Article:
When Madison Avenue pitches artificial knees, do we all pay?
Americans — personally, or through private insurance or Medicare — spend more than $12 billion a year on artificial knees and hips. That’s more than Hollywood takes in at the box office.
A TV ad I’ve seen recently for artificial knees and hips made by Smith & Nephew, a British medical technology company, may help explain why we spend so much on these implants. It is not the kind of ho-hum ad we now see so regularly, urging us to seek relief from a disease we’ve never heard of by taking a pill with so many side effects it takes the pitchman half the air time to recite them. Instead, Smith & Nephew’s ads look more like a pitch for Nike.
Here’s how the ads are described in an article I found on the website of a trade publication, Pharmaceutical Executive:
A gray silhouette moves seamlessly, flowing like ink through water — swimming, golfing, playing tennis. The only discernable, solid characteristics in these figures in motion are the hip and knee replacement devices from Smith & Nephew. Chief creative officer Jonathan Isaacs and group account director Ann Woodward from Ogilvy Healthworld, part of Ogilvy CommonHealth Worldwide, are two of the many creative people who took part in developing the ad campaign for Smith & Nephew hip and knee replacement products, encouraging patients to “rediscover their go.”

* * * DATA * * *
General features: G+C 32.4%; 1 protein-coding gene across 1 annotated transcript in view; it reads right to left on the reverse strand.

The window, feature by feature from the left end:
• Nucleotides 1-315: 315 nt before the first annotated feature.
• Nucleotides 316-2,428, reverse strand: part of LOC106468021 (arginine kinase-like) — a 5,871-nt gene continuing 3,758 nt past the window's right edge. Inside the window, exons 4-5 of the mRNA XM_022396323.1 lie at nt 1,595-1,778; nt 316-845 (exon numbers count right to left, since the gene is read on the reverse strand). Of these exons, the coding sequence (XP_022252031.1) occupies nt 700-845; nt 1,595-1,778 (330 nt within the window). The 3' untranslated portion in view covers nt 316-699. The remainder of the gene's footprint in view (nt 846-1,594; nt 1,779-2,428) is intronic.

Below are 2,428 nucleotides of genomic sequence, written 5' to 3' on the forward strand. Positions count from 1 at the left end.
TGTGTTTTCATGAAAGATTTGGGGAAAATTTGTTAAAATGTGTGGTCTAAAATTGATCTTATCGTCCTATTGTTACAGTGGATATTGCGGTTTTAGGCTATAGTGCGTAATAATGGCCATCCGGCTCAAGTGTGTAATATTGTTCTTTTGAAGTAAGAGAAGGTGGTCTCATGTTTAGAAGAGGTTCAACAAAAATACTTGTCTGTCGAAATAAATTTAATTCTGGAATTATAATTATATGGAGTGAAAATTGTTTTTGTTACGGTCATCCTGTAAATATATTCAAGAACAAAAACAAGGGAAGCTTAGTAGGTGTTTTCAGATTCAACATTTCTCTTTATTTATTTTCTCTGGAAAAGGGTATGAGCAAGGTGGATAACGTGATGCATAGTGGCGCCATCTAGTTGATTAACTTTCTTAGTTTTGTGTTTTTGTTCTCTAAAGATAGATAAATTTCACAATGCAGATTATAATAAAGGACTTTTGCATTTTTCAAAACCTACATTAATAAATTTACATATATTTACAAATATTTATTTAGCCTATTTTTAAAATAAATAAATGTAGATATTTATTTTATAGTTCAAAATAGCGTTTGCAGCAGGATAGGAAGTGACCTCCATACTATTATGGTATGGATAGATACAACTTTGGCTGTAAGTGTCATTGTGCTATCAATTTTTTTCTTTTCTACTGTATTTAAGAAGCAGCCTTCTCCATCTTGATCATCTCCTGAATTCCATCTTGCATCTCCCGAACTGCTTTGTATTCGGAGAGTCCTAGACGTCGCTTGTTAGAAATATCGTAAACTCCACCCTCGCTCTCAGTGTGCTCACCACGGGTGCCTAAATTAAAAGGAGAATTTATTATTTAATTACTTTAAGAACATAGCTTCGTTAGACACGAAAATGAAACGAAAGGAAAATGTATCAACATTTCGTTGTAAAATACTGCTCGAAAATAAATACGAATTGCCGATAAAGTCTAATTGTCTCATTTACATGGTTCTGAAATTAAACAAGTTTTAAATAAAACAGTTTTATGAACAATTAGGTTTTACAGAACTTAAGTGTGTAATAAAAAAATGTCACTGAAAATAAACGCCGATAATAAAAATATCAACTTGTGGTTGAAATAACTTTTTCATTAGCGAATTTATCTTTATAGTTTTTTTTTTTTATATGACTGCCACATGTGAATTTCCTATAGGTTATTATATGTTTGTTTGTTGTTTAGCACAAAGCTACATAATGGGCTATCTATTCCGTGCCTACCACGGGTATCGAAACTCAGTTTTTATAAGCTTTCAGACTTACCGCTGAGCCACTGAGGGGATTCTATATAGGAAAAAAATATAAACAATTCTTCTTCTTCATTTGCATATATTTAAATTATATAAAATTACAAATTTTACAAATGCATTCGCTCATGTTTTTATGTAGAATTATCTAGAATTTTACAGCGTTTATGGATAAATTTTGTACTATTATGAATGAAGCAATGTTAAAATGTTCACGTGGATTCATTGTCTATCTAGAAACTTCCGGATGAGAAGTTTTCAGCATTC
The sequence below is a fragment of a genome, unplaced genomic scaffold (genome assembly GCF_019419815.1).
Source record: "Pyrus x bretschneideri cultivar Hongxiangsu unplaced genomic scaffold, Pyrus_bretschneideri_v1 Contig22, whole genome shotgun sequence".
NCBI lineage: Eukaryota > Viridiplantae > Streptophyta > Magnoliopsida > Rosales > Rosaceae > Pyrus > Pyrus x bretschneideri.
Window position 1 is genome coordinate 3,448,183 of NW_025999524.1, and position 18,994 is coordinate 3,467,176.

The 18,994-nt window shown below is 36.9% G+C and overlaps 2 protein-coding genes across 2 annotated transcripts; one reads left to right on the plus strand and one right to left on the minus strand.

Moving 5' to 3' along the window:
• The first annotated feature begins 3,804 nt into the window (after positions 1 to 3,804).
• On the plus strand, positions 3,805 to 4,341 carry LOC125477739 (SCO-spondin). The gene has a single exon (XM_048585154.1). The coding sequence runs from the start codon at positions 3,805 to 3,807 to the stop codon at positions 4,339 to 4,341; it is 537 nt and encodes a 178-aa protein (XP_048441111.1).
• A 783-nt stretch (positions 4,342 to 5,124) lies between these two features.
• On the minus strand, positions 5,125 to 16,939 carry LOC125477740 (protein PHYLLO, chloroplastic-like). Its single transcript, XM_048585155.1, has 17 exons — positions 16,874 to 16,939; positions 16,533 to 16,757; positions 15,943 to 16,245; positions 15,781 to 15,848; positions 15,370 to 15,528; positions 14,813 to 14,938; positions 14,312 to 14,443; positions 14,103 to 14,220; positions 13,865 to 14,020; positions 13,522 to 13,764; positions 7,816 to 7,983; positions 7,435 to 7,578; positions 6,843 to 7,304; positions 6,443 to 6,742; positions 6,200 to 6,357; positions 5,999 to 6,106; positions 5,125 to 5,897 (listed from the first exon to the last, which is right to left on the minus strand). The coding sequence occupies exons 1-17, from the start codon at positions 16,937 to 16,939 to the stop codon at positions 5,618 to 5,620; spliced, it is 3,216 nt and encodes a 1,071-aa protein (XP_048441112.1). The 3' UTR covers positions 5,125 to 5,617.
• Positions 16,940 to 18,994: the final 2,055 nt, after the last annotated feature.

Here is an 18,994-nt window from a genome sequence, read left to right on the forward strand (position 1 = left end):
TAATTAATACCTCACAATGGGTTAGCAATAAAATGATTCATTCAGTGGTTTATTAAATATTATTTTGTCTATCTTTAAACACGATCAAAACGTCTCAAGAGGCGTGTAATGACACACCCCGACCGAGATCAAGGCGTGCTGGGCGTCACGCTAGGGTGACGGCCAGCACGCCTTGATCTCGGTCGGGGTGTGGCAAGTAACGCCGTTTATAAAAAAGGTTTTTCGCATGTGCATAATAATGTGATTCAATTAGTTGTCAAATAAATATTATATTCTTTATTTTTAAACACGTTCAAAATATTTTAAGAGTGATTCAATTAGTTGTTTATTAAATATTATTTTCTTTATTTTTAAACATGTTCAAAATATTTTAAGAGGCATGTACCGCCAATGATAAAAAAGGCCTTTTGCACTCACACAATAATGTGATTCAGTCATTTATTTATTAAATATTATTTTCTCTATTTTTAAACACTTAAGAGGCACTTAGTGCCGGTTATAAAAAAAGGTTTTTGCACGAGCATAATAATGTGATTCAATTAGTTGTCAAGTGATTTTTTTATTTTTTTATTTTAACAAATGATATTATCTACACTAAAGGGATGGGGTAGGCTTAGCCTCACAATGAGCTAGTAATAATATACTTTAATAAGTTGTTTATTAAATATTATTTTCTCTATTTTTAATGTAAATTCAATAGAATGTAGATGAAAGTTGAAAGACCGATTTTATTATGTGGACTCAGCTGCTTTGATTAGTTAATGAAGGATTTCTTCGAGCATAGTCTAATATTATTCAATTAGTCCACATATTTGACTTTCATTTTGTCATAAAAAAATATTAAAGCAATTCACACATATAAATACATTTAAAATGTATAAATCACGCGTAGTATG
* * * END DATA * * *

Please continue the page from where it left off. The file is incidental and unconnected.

This DTC [Direct to Consumer] campaign manifested as TV spots aimed to showcase joint replacement devices in a nonconventional way, delivering the message that “this isn’t your grandfather’s hip,” according to Isaacs. “I think we tried to do something that felt much more state-of-the-art. This literally is the next generation of hip and knee replacement.”